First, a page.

Wednesday Wake-Up Call: 07.19.23

Welcome to the latest installment of the Wednesday Wake-Up Call, a roundup of the most pressing conservation issues important to anglers. Working with our friends at Trout UnlimitedBackcountry Hunters & Anglers, the Theodore Roosevelt Conservation PartnershipThe Everglades FoundationCaptains for Clean, and Conservation Hawks (among others), we’ll make sure you’ve got the information you need to understand the issues and form solid opinions.

1. Hoot-Owl Restrictions Imposed on Several Rivers in Southwestern Montana

Last week, Montana Fish, Wildlife and Parks issued the first “hoot owl” restrictions on trout rivers in southwestern, Montana, and a few new rivers have been added since. Water temperatures on the stretch of the Lower Madison from the Jefferson River to Warm Springs Fishing Access topped 73 degrees Fahrenheit for three consecutive days, triggering the new rules. Under hoot-owl restriction, no fishing is allowed between 2:00p.m. and midnight, which means anglers need to be on the water early.

Rivers currently under hoot-owl rules also include parts of the Beaverhead, Bitterroot, Jefferson, and Sun Rivers. (There’s also an unrelated closure on the Yellowstone due to a bridge collapse a few weeks ago.) Before you head out, check the MTFWP Current Waterbody Restrictions Page to ensure that you’re staying legal.

Click here to learn more in the Three Forks Voice

2. Toxic Algae Crisis Grows in South Florida

As algal blooms continue to plague Lake Okeechobee, the U.S. Army Corps of Engineers is working to keep from releasing water into the Caloosahatchee and St. Lucie Rivers. The fear is that summer rains could raise the level of the lake high enough that there would be no other option than to send the toxic water to the coasts.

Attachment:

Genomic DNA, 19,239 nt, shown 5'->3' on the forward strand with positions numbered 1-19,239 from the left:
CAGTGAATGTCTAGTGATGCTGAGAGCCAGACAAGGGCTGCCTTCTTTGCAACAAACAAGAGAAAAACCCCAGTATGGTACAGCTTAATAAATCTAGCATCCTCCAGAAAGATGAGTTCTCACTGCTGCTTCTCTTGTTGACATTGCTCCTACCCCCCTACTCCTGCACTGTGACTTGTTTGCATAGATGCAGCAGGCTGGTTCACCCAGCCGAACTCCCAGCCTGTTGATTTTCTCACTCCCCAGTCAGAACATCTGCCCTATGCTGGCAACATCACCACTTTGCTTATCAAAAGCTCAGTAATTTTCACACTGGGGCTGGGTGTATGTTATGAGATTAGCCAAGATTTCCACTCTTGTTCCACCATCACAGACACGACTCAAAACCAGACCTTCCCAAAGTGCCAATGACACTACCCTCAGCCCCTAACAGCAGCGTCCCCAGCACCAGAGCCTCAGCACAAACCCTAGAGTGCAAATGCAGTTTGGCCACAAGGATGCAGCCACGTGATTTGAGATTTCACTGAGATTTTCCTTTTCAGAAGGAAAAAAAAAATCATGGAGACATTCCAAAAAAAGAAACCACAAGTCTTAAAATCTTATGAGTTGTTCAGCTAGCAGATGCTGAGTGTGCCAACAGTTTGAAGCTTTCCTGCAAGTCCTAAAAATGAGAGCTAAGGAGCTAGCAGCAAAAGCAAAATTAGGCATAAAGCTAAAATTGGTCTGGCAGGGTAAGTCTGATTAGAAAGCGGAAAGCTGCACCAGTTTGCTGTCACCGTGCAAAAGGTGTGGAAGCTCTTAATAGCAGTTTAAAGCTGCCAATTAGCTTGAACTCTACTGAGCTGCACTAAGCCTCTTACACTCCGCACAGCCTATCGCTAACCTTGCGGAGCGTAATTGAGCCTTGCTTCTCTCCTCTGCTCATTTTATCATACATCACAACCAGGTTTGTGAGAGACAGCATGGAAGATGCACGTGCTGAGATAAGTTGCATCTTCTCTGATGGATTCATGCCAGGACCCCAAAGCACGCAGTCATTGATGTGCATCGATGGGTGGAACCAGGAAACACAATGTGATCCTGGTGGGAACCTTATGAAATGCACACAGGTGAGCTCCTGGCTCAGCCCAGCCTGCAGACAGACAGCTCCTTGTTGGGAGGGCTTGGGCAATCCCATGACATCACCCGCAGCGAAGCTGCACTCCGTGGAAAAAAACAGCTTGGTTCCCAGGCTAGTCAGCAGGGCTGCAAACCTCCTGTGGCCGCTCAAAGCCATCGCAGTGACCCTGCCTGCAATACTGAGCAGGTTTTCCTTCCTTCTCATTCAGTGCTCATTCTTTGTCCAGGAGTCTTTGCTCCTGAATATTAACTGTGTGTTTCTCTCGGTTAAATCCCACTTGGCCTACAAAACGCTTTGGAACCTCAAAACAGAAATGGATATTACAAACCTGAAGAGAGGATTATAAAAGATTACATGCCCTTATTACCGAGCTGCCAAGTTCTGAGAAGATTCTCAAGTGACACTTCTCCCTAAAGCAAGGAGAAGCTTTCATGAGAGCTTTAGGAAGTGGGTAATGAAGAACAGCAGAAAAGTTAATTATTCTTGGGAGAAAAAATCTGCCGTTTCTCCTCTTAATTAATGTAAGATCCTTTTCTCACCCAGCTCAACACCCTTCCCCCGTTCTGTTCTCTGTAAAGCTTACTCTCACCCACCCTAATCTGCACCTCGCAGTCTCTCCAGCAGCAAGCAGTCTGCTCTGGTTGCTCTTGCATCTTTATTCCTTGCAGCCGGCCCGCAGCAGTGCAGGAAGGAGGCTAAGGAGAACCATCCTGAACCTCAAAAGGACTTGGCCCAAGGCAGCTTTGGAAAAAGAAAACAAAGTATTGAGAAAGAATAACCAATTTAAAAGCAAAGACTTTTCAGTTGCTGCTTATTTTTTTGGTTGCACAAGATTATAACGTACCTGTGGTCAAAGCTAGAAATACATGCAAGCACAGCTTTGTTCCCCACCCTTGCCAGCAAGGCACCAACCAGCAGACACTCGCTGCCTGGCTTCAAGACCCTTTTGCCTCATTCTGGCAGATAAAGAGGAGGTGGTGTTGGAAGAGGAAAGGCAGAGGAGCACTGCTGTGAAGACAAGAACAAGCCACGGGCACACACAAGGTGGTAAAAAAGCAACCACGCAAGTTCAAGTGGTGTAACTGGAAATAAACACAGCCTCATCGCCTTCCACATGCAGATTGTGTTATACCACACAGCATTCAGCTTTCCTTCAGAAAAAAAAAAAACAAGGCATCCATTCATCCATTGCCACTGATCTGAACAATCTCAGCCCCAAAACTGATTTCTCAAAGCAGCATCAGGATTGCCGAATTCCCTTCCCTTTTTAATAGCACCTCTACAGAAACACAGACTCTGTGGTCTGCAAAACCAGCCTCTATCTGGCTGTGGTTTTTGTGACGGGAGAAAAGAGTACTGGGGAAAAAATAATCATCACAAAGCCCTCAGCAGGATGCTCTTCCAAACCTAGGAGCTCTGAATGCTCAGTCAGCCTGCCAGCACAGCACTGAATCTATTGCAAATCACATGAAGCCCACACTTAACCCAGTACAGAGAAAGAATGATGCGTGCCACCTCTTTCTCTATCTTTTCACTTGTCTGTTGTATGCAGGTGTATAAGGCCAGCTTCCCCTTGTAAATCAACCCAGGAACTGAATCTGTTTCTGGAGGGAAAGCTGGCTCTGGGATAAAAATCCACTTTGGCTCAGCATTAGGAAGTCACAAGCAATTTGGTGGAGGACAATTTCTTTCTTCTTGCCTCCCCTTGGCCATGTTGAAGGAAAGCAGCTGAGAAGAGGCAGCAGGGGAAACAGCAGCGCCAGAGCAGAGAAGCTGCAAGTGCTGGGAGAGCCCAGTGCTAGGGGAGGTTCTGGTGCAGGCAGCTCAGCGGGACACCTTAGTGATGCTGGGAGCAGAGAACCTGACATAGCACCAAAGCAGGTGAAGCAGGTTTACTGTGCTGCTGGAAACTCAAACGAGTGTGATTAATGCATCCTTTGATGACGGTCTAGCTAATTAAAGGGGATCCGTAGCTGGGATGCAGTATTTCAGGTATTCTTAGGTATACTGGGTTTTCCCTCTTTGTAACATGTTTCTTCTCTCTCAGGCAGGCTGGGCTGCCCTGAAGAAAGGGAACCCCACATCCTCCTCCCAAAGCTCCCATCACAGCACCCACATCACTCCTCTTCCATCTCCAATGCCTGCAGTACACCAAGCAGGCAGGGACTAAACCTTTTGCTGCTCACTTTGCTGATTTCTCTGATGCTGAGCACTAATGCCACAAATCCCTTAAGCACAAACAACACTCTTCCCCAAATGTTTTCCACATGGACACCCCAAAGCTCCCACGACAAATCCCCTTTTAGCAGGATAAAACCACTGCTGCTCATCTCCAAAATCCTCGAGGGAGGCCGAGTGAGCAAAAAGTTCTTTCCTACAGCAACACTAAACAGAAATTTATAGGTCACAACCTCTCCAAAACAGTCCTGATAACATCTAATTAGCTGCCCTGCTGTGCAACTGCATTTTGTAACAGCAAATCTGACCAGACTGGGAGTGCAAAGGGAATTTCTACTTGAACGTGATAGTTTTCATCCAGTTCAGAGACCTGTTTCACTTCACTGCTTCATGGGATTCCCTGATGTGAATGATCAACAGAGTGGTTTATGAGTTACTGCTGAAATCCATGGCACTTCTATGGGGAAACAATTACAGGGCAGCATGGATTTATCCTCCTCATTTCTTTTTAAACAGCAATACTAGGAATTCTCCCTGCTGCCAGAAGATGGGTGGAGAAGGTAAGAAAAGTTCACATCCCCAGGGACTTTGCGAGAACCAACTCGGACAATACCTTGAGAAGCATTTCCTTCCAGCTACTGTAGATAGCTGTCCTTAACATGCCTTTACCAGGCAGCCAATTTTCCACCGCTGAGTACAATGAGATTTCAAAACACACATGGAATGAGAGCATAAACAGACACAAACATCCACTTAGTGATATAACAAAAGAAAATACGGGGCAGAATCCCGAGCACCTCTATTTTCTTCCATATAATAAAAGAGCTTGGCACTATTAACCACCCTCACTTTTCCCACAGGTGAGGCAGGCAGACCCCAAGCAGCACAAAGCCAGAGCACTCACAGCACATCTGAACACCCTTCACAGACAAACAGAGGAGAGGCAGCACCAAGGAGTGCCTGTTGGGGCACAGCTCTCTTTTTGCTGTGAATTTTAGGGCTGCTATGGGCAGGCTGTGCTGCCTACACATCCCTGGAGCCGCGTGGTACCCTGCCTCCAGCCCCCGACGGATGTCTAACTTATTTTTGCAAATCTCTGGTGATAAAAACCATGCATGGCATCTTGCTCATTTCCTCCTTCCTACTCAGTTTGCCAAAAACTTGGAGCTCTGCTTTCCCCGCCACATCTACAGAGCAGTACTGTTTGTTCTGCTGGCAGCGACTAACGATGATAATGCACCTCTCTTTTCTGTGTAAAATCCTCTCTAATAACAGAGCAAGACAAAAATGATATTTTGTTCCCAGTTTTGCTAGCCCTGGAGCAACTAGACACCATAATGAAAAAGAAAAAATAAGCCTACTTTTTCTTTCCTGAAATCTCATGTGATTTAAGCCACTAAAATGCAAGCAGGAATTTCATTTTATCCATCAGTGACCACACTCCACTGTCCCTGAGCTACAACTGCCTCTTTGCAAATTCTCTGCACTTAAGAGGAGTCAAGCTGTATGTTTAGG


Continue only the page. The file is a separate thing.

But even without discharges, the algae is spreading, making its way through the locks when boats traverse the system.

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3. Salmon Numbers Plunge in Alaska’s Kuskokwim and Yukon Rivers

In the last 20 years, salmon populations–especially king salmon and chum salmon–in the Yukon-Kuskowim delta have declined sharply. There seems to be no one culprit, and scientists point to a variety of factors, especially rising temperatures in the Bering Sea, to which salmon are especially vulnerable.

[O]ver the last few years, the numbers have been so poor that all [fisheries] have been closed, including subsistence fisheries, said Katie Howard, lead scientist for the department’s Salmon Ocean Ecology Program.

It is a sure sign that the salmon situation is dire, she said, as “commercial fisheries, sport fisheries and personal-use fisheries all get reduced to nothing before we even start thinking about reducing subsistence fisheries.”

Because of the distance traveled during a salmon’s life, the issue is not restricted to a single part of the river or one agency’s jurisdiction. “It is not just a refuge issue: it’s an upper-river issue, it’s a bay issue, and it’s an ocean issue,” said Kevin Whitworth, executive director of the Kuskokwim Inter-Tribal Fish Commission.

Alaska Native organizations in the region are fighting to have more say in the state’s salmon-management plan, as they try to preserve their way of life.

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4. Takeaways from the ICAST Conservation Summit

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As part of the annual sportfishing trade show hosted by the American Sportfishing Association, TRCP moderated science-based panel presentations over two days to educate attendees about top saltwater fisheries conservation issues.
If you’ve ever attended an ICAST trade show in Orlando, you know that there is A LOT going on, with a who’s-who of sportfishing-related businesses and conservation organizations offering an incredible array of booth displays, presentations, exhibits, and events. So TRCP was flattered to have such high attendance at our Conservation Summit last week, where experts covered fisheries management topics that included the incorporation of habitat and water quality improvements into fisheries management, the loss of retired oil rigs-turned-reefs, Florida Everglades restoration efforts, proper use of descending devices for reef fish releases, and Gulf of Mexico fisheries management updates.

We aren’t able to fully sum up all the panel discussions and scientific presentations covered for five topics that spanned two days, but here are some top themes that emerged at this year’s Conservation Summit.

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